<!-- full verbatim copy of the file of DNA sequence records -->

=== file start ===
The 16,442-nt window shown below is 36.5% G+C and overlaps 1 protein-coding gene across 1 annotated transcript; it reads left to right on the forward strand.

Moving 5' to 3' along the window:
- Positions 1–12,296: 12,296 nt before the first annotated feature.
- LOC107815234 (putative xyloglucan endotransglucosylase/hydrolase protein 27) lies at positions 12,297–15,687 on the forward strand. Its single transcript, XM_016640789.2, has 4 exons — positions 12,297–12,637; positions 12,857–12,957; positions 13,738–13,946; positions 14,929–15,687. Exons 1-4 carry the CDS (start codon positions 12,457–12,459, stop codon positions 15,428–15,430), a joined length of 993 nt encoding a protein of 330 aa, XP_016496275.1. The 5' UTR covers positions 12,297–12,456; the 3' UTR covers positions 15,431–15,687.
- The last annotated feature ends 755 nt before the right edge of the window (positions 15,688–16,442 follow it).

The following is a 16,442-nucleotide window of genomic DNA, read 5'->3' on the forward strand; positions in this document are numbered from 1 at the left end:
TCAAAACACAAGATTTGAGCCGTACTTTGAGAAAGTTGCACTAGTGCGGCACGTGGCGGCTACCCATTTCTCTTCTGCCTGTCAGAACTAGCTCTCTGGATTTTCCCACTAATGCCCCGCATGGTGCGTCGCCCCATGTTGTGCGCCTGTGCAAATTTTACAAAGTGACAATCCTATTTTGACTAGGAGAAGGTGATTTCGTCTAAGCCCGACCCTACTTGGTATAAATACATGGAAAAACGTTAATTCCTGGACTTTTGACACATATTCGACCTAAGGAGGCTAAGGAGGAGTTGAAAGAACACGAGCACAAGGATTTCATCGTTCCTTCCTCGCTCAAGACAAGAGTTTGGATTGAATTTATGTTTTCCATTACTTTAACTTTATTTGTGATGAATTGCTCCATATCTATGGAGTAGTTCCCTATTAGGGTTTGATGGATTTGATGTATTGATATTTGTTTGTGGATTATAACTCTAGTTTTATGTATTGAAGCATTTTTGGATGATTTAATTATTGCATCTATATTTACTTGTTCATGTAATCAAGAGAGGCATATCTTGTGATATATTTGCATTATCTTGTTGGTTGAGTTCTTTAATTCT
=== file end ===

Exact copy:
The 16,442-nt window shown below is 36.5% G+C and overlaps 1 protein-coding gene across 1 annotated transcript; it reads left to right on the forward strand.

Moving 5' to 3' along the window:
- Positions 1–12,296: 12,296 nt before the first annotated feature.
- LOC107815234 (putative xyloglucan endotransglucosylase/hydrolase protein 27) lies at positions 12,297–15,687 on the forward strand. Its single transcript, XM_016640789.2, has 4 exons — positions 12,297–12,637; positions 12,857–12,957; positions 13,738–13,946; positions 14,929–15,687. Exons 1-4 carry the CDS (start codon positions 12,457–12,459, stop codon positions 15,428–15,430), a joined length of 993 nt encoding a protein of 330 aa, XP_016496275.1. The 5' UTR covers positions 12,297–12,456; the 3' UTR covers positions 15,431–15,687.
- The last annotated feature ends 755 nt before the right edge of the window (positions 15,688–16,442 follow it).

The following is a 16,442-nucleotide window of genomic DNA, read 5'->3' on the forward strand; positions in this document are numbered from 1 at the left end:
TCAAAACACAAGATTTGAGCCGTACTTTGAGAAAGTTGCACTAGTGCGGCACGTGGCGGCTACCCATTTCTCTTCTGCCTGTCAGAACTAGCTCTCTGGATTTTCCCACTAATGCCCCGCATGGTGCGTCGCCCCATGTTGTGCGCCTGTGCAAATTTTACAAAGTGACAATCCTATTTTGACTAGGAGAAGGTGATTTCGTCTAAGCCCGACCCTACTTGGTATAAATACATGGAAAAACGTTAATTCCTGGACTTTTGACACATATTCGACCTAAGGAGGCTAAGGAGGAGTTGAAAGAACACGAGCACAAGGATTTCATCGTTCCTTCCTCGCTCAAGACAAGAGTTTGGATTGAATTTATGTTTTCCATTACTTTAACTTTATTTGTGATGAATTGCTCCATATCTATGGAGTAGTTCCCTATTAGGGTTTGATGGATTTGATGTATTGATATTTGTTTGTGGATTATAACTCTAGTTTTATGTATTGAAGCATTTTTGGATGATTTAATTATTGCATCTATATTTACTTGTTCATGTAATCAAGAGAGGCATATCTTGTGATATATTTGCATTATCTTGTTGGTTGAGTTCTTTAATTCT